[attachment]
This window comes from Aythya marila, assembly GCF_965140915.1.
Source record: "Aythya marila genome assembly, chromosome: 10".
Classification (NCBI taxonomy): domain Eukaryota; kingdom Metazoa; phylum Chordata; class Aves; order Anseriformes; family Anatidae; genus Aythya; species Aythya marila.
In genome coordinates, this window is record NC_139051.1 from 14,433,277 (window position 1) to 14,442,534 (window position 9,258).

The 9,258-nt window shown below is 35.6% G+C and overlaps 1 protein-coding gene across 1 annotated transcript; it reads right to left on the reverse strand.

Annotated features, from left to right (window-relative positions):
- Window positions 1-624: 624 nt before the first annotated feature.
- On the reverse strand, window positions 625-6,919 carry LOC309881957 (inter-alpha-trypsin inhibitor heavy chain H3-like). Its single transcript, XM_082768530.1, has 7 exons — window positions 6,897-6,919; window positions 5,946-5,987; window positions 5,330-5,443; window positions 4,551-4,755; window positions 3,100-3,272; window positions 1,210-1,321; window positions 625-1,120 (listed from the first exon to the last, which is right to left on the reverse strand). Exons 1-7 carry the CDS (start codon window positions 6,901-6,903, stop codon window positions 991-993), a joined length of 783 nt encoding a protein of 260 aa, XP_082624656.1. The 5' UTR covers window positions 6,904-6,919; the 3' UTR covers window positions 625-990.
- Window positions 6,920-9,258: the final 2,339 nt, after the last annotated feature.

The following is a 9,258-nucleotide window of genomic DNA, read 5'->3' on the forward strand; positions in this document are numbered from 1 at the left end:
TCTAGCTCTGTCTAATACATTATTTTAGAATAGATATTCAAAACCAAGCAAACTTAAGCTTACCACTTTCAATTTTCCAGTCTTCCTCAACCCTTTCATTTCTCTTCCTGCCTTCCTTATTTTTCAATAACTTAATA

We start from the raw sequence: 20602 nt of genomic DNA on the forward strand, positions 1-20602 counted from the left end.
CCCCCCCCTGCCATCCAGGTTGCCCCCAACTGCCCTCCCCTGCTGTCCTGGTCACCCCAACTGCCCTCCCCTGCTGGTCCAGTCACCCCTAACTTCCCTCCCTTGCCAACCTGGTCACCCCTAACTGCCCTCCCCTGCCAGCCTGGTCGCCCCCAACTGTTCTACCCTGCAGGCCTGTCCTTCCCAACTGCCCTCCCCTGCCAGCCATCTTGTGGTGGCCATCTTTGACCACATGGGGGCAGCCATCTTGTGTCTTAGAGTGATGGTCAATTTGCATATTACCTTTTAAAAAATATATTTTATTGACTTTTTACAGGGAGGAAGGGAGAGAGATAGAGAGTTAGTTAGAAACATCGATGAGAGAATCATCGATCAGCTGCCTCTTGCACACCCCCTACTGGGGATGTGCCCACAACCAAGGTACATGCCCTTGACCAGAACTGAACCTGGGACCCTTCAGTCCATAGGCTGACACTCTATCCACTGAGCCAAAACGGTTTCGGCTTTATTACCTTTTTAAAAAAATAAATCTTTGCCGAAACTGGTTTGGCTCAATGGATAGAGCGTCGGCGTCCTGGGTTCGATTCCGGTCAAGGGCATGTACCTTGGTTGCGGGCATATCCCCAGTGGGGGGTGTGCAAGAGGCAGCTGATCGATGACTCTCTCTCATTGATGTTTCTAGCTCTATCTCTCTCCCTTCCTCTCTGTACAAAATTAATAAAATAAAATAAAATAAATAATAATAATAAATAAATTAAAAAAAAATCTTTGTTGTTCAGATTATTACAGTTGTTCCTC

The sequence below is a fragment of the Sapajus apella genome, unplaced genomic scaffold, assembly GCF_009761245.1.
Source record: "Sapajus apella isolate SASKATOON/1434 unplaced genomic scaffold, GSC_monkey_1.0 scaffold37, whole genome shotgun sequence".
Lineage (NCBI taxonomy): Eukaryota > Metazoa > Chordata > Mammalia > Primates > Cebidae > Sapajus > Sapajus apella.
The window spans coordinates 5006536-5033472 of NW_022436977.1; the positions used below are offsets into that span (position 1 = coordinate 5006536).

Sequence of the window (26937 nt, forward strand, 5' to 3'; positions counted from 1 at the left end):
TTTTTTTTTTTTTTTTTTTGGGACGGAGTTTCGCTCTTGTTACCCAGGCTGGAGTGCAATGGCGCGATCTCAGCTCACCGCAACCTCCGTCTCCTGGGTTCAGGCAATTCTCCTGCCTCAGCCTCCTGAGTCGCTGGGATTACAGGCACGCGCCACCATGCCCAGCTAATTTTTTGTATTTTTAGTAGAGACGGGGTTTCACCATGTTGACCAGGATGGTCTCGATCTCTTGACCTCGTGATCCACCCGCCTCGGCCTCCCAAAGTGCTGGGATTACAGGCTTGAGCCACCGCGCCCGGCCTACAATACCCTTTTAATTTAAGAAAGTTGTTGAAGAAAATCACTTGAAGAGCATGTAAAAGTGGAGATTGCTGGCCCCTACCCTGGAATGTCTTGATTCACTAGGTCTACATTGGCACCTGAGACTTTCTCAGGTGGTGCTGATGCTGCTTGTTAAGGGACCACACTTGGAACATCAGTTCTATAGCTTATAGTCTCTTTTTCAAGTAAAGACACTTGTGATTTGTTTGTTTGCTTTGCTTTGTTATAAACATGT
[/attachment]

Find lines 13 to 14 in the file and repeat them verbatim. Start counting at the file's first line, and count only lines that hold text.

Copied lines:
CCCCCCCCTGCCATCCAGGTTGCCCCCAACTGCCCTCCCCTGCTGTCCTGGTCACCCCAACTGCCCTCCCCTGCTGGTCCAGTCACCCCTAACTTCCCTCCCTTGCCAACCTGGTCACCCCTAACTGCCCTCCCCTGCCAGCCTGGTCGCCCCCAACTGTTCTACCCTGCAGGCCTGTCCTTCCCAACTGCCCTCCCCTGCCAGCCATCTTGTGGTGGCCATCTTTGACCACATGGGGGCAGCCATCTTGTGTCTTAGAGTGATGGTCAATTTGCATATTACCTTTTAAAAAATATATTTTATTGACTTTTTACAGGGAGGAAGGGAGAGAGATAGAGAGTTAGTTAGAAACATCGATGAGAGAATCATCGATCAGCTGCCTCTTGCACACCCCCTACTGGGGATGTGCCCACAACCAAGGTACATGCCCTTGACCAGAACTGAACCTGGGACCCTTCAGTCCATAGGCTGACACTCTATCCACTGAGCCAAAACGGTTTCGGCTTTATTACCTTTTTAAAAAAATAAATCTTTGCCGAAACTGGTTTGGCTCAATGGATAGAGCGTCGGCGTCCTGGGTTCGATTCCGGTCAAGGGCATGTACCTTGGTTGCGGGCATATCCCCAGTGGGGGGTGTGCAAGAGGCAGCTGATCGATGACTCTCTCTCATTGATGTTTCTAGCTCTATCTCTCTCCCTTCCTCTCTGTACAAAATTAATAAAATAAAATAAAATAAATAATAATAATAAATAAATTAAAAAAAAATCTTTGTTGTTCAGATTATTACAGTTGTTCCTC

The sequence below is a fragment of the Sapajus apella genome, unplaced genomic scaffold, assembly GCF_009761245.1.